Original Contribution

Colon/Small Bowel

Adherence to a Healthy Lifestyle is Associated With a Lower Risk of Diverticulitis among Men

  • The American Journal of Gastroenterology (2017) 112, 18681876 (2017)
  • doi:10.1038/ajg.2017.398
  • Download Citation
Received:
Accepted:
Published online:

Abstract

Objectives:

Diverticulitis is a common disease with high clinical burden. We evaluated the joint contribution of multiple lifestyle factors to risks of incident diverticulitis. We also estimated the proportion of diverticulitis preventable by lifestyle modifications.

Methods:

We prospectively examined the association between lifestyle factors (red meat, dietary fiber intake, vigorous physical activity (activity with metabolic equivalent ≥6), body mass index (BMI), and smoking) and risk of diverticulitis among participants in the Health Professionals Follow-Up Study.

Results:

We documented 907 incident cases of diverticulitis during 757,791 person-years. High intake of red meat, low intake of dietary fiber, low vigorous physical activity, high BMI, and smoking were independently associated with increased risks of diverticulitis (all P<0.05). Low-risk lifestyle was defined as average red meat intake <51 g per day, dietary fiber intake in the top 40% of the cohort (about 23 g per day), vigorous physical activity in the highest 50% among participants with non-zero vigorous physical activity (roughly 2 h of exercise weekly), normal BMI between 18.5–24.9 kg m−2, and never-smoker. There was an inverse linear relationship between number of low-risk lifestyle factors and diverticulitis incidence (P for trend<0.001). Compared with men with no low-risk lifestyle factors, the multivariable relative risks of diverticulitis were 0.71 (95% confidence interval (CI): 0.59–0.87) for men with 1 low-risk lifestyle factor; 0.66 (95% CI: 0.55–0.81) for 2 low-risk factors; 0.50 (95% CI: 0.40–0.62) for 3 low-risk factors; 0.47 (95% CI: 0.35–0.62) for 4 low-risk factors, and 0.27 (95% CI: 0.15–0.48) for 5 low-risk factors. Adherence to a low-risk lifestyle could prevent 50% (95% CI: 20–71%) of incident diverticulitis.

Conclusions:

Adherence to a low-risk lifestyle is associated with reduced incidence of diverticulitis.

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Acknowledgements

We thank the participants and staff of the Health Professionals Follow-Up Study for their valuable contributions.

Author information

Author notes

    • Po-Hong Liu
    • , Yin Cao
    • , Lisa L Strate
    • , Edward L Giovannucci
    •  & Andrew T Chan

    These authors contributed equally to this work

Affiliations

  1. Department of Epidemiology, Harvard T.H. Chan School of Public Health, Boston, Massachusetts, USA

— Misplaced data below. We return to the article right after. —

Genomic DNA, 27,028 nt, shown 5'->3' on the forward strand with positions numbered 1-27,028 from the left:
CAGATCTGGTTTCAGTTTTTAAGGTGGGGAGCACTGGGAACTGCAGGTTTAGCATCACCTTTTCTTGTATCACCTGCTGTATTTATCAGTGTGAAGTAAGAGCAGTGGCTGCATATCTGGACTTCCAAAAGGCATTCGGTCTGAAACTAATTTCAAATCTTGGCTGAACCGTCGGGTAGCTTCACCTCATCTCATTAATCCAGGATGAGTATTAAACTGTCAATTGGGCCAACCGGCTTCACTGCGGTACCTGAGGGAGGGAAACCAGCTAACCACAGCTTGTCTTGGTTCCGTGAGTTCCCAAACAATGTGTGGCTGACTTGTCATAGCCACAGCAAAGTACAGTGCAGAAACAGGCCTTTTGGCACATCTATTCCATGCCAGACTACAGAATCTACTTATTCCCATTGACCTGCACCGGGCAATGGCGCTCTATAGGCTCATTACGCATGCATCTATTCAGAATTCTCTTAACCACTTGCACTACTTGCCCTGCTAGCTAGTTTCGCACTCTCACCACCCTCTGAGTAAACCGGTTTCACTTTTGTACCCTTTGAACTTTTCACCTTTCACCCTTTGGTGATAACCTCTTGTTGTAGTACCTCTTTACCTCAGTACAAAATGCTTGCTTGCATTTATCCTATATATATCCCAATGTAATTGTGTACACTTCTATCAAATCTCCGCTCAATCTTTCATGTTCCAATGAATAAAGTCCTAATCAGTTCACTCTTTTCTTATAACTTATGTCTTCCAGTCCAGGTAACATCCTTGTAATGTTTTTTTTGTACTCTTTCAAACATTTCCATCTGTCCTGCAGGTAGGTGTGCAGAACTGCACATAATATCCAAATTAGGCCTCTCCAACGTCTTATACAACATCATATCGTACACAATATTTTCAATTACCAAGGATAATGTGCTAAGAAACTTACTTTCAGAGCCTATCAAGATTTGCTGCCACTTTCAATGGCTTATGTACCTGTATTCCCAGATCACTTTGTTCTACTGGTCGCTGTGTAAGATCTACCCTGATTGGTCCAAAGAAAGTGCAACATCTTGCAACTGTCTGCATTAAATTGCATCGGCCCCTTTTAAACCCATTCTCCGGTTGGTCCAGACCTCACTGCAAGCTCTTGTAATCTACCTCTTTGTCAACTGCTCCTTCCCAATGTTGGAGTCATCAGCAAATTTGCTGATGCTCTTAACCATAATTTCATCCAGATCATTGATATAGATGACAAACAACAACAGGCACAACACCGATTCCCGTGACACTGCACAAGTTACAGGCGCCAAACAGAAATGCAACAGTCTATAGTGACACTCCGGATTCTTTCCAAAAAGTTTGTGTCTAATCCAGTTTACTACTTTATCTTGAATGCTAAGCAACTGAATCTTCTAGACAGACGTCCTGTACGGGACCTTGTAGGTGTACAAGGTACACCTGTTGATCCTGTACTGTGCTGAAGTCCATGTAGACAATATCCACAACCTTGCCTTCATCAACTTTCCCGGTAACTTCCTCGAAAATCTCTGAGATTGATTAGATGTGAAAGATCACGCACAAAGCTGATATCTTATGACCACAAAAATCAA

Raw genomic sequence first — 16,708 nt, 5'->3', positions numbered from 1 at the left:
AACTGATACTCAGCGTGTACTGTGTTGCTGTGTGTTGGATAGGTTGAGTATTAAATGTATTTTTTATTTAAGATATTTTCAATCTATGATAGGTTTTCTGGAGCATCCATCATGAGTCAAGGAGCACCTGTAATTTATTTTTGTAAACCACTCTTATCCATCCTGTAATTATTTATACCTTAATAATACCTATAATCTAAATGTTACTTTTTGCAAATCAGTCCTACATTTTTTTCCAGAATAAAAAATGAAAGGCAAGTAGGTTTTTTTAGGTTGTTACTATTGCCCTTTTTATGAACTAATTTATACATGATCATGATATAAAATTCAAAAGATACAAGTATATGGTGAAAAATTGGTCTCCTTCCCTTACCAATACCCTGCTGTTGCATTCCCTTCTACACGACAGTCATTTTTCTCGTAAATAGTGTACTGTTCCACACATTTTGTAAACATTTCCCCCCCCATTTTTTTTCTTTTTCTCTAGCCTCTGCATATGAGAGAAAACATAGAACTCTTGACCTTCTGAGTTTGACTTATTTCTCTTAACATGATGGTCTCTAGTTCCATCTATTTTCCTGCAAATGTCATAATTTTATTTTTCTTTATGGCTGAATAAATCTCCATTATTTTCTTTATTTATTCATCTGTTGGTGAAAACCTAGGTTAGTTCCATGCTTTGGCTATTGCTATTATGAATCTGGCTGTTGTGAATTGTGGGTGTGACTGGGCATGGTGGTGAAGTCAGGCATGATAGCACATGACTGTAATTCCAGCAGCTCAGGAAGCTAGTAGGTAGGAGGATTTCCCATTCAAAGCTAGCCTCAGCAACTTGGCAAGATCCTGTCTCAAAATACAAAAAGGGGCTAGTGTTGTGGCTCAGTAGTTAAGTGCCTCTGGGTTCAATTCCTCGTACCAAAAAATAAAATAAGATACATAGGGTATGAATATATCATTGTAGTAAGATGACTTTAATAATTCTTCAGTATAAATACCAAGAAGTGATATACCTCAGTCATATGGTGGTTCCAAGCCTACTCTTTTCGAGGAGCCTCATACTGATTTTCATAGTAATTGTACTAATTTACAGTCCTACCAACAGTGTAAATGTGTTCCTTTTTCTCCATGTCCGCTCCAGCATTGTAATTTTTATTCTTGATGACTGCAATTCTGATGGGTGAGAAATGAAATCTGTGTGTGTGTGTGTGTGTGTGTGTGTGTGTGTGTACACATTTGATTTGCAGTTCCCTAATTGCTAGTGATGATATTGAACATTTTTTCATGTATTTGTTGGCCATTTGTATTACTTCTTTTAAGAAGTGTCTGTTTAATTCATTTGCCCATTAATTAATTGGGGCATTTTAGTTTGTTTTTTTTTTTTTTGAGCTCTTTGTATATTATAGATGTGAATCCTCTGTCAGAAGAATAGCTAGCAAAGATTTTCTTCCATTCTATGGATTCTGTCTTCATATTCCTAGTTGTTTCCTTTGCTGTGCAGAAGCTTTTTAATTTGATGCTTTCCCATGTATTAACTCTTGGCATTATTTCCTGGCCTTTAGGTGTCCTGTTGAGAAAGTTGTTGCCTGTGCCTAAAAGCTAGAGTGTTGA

• Po-Hong Liu
    • , Edward L Giovannucci
    •  & Andrew T Chan
  2. Clinical and Translational Epidemiology Unit, Department of Medicine, Massachusetts General Hospital and Harvard Medical School, Boston, Massachusetts, USA

    • Po-Hong Liu
    • , Yin Cao
    •  & Andrew T Chan
  3. Division of Gastroenterology, Department of Medicine, Massachusetts General Hospital and Harvard Medical School, Boston, Massachusetts, USA

    • Yin Cao
    •  & Andrew T Chan
  4. Department of Nutrition, Harvard T.H. Chan School of Public Health, Boston, Massachusetts, USA

    • Yin Cao
    • , Kana Wu
    •  & Edward L Giovannucci
  5. Division of Public Health Sciences, Department of Surgery, Washington University School of Medicine, St Louis, Missouri, USA

    • Yin Cao
  6. Department of Medicine, Massachusetts General Hospital and Harvard Medical School, Boston, Massachusetts, USA

    • Brieze R Keeley
  7. Tufts University School of Medicine, Boston, Massachusetts, USA

    • Idy Tam
  8. Division of Gastroenterology, Department of Medicine, University of Washington School of Medicine, Harborview Medical Center, Seattle, Washington, USA

    • Lisa L Strate
  9. Channing Division of Network Medicine, Department of Medicine, Brigham and Women’s Hospital, Harvard Medical School, Boston, Massachusetts, USA

    • Edward L Giovannucci
  10. Broad Institute of MIT and Harvard, Cambridge, Massachusetts, USA

    • Andrew T Chan

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Competing interests

Gurantor of the article: Andrew T. Chan, MD, MPH.

Specific author contributions: Drs Liu, Cao, and Chan had full access to all of the data in the study, and take responsibility for the integrity of the data and the accuracy of the data analysis. Study concept and design: P.H.L., Y.C., L.L.S., E.L.G., and A.T.C. Acquisition of data: L.L.S., B.R.K., I.T., and A.T.C. Analysis and interpretation of data: all coauthors. Drafting of the manuscript: P.H.L. Critical revision of the manuscript for important intellectual content: all coauthors. Statistical analysis: P.H.L. and Y.C. Obtained funding: L.L.S., E.L.G., and A.T.C. Administrative, technical, or material support: Y.C., L.L.S., E.L.G., and A.T.C. Study supervision: Y.C., L.L.S., E.L.G., and A.T.C.

Financial support: This work was supported by grants R01 DK101495, R01 DK084157, K24 DK098311, and UM1 CA167552 from the National Institutes of Health. Dr. Chan is a Stuart and Suzanne Steele MGH Research Scholar.

Potential competing interests: The study sponsors have no role in the study design, collection, analysis, and interpretation of data. A.T.C. previously served as a consultant for Bayer Healthcare, Aralaz Pharmaceuticals, and Pfizer for work unrelated to the topic of this manuscript. This study was not funded by Bayer Healthcare, Aralez Pharmaceuticals, or Pfizer.

Corresponding author

Correspondence to Andrew T Chan.

Supplementary information

SUPPLEMENTARY MATERIAL is linked to the online version of the paper at http://www.nature.com/ajg